Saturday, 6 March 2010


One of the biggest pieces of music related news around the Western half of London recently was the rumour EMI were to sell their Abbey Road Studio for property developers to turn into luxury flats. This attracted outrage across the media spectrum and the Government rushed through a Grade II protected status on the studios in popular response. But should the studios be protected in their current state?

Abbey Road has been the site of many historic British music recordings, from the composer Elgar, who opened the studios in 1931, to the first European recorded rock’n’roll single (Cliff Richard and the Drifters “Move It”) through to the groundbreaking album “Dark Side of the Moon” by local band Pink Floyd. Between the fey pop rock’n’roll of Cliff Richard and the space rock sounds of Pink Floyd stood the most famous residents of 5 Abbey Road. The Beatles laid down almost every studio recording they made at Abbey Road studios, named their final recorded album for the studio and announced “All you need is Love” live to the world in 1967. After the late 70’s, the studios most high-profile use was in recording film scores for British-filmed movies Return of the Jedi and Raiders of the Lost Ark, until it was “rediscovered” by British bands in the mid-to-late 90’s British rock boom. The recorded sounds produced at Abbey Road have doubtless inspired millions of people, both as fans and anti-fans (Malcolm McLaren recruited John Lydon to the Sex Pistols on the strength of his "I Hate Pink Floyd" T-Shirt). It is undeniable 5 Abbey Road is the site of some the most important cultural artifacts of post-war 20th century Britain. But will protecting it positively contribute to an emerging music scene?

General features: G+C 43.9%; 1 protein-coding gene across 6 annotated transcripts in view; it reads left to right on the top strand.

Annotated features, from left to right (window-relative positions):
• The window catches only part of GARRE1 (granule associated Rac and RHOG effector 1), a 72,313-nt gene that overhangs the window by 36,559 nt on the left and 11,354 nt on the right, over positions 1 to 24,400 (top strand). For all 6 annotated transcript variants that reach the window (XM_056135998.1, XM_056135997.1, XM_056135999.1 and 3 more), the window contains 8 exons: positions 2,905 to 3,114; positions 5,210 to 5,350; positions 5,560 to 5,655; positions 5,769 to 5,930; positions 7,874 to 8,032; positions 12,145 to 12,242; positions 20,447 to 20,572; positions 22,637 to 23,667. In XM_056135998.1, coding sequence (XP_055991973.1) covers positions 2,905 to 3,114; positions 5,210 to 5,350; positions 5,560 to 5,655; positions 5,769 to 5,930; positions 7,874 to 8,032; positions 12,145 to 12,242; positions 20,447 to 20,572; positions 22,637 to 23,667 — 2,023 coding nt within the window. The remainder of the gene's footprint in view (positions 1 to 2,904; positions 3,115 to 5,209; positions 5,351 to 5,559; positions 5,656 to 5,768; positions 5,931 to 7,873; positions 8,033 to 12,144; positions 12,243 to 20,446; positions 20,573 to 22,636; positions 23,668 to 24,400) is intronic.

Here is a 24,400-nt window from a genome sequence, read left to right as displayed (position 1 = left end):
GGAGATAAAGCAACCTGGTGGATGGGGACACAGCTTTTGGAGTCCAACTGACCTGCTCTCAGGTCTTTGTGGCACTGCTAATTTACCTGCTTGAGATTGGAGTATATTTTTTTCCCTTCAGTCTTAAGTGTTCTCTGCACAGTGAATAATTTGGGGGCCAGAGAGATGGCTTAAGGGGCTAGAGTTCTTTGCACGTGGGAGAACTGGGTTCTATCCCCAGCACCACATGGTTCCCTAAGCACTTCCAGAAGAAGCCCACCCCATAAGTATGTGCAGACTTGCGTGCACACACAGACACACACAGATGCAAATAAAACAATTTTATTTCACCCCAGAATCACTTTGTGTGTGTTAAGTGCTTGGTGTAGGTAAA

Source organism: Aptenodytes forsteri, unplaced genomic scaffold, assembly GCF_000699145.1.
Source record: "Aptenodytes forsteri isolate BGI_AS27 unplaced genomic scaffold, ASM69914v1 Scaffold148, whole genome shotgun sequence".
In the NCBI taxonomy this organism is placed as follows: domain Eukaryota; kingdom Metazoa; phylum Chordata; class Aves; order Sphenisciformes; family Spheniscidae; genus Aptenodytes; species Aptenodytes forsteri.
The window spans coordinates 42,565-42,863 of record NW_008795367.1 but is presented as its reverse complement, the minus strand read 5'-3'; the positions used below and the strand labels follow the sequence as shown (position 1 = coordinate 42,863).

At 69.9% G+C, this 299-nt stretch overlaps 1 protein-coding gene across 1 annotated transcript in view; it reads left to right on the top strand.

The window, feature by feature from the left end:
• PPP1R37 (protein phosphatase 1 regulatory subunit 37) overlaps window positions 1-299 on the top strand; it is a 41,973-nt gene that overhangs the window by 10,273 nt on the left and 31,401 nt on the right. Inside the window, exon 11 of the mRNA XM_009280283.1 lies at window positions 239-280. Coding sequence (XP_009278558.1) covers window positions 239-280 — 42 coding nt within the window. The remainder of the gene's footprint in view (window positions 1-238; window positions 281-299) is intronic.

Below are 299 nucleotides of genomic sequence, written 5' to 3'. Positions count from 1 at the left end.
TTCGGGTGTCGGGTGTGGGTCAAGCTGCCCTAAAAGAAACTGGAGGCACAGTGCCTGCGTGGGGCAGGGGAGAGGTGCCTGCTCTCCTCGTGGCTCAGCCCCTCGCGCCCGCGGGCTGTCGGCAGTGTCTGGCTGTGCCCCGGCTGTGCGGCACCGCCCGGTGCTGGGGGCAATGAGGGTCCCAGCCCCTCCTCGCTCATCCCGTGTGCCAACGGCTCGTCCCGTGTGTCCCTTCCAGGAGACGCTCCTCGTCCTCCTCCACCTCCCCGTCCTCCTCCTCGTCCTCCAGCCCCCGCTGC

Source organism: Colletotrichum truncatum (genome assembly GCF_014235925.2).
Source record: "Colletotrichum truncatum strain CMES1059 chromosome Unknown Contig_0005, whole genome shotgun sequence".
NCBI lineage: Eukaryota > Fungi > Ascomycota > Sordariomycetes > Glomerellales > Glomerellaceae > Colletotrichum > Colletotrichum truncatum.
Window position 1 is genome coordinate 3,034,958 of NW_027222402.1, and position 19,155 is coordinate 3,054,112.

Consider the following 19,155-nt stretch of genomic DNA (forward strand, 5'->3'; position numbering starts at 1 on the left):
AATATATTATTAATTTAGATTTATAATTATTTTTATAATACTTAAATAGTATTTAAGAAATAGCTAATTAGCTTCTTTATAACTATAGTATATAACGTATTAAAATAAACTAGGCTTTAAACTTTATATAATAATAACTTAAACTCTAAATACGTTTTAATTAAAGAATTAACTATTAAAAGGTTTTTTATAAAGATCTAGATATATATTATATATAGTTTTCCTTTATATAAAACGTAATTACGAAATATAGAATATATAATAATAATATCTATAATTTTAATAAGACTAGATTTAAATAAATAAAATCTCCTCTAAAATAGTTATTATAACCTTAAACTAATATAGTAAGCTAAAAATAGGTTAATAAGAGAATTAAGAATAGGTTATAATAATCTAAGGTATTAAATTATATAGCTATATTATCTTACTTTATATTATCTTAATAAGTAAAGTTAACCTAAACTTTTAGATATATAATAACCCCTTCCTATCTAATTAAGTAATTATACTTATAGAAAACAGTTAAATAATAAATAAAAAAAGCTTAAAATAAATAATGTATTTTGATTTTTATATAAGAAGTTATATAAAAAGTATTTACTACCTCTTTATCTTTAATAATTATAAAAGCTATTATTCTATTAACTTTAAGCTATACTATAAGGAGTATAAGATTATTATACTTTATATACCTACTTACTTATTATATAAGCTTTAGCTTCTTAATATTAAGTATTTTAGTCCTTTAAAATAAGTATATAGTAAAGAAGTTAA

I hope this protected status doesn’t freeze the studios into a fixed nostalgic point. Instead it could become part of a network of people, places and events which are to be celebrated as part of our cultural heritage to inspire image and sound into the future. Groove Grove Graphics aims to be a part of this and tell the story of the surprisingly large number of people, places and events associated with music in West London.

(Photo: Kerry Riordan)

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